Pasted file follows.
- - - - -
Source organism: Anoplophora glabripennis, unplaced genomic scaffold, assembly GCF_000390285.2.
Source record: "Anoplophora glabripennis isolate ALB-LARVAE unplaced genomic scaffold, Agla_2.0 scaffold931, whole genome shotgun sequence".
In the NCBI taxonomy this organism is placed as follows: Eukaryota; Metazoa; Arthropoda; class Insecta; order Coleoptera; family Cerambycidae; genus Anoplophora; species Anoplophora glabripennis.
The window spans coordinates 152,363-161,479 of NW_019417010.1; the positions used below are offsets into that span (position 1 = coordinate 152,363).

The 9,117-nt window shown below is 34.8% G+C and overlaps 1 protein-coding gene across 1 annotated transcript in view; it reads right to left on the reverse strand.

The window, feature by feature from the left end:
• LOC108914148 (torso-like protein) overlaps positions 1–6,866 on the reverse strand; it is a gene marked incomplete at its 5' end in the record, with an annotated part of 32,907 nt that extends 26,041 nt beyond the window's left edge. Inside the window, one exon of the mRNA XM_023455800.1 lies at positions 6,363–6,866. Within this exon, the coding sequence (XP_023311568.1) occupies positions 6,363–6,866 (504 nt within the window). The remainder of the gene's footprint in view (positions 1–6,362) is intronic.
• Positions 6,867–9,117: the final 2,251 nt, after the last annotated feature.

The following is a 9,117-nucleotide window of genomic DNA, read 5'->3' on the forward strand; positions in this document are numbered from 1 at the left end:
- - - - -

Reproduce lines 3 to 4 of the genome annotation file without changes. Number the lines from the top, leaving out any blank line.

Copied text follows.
In the NCBI taxonomy this organism is placed as follows: Eukaryota; Metazoa; Arthropoda; class Insecta; order Coleoptera; family Cerambycidae; genus Anoplophora; species Anoplophora glabripennis.
The window spans coordinates 152,363-161,479 of NW_019417010.1; the positions used below are offsets into that span (position 1 = coordinate 152,363).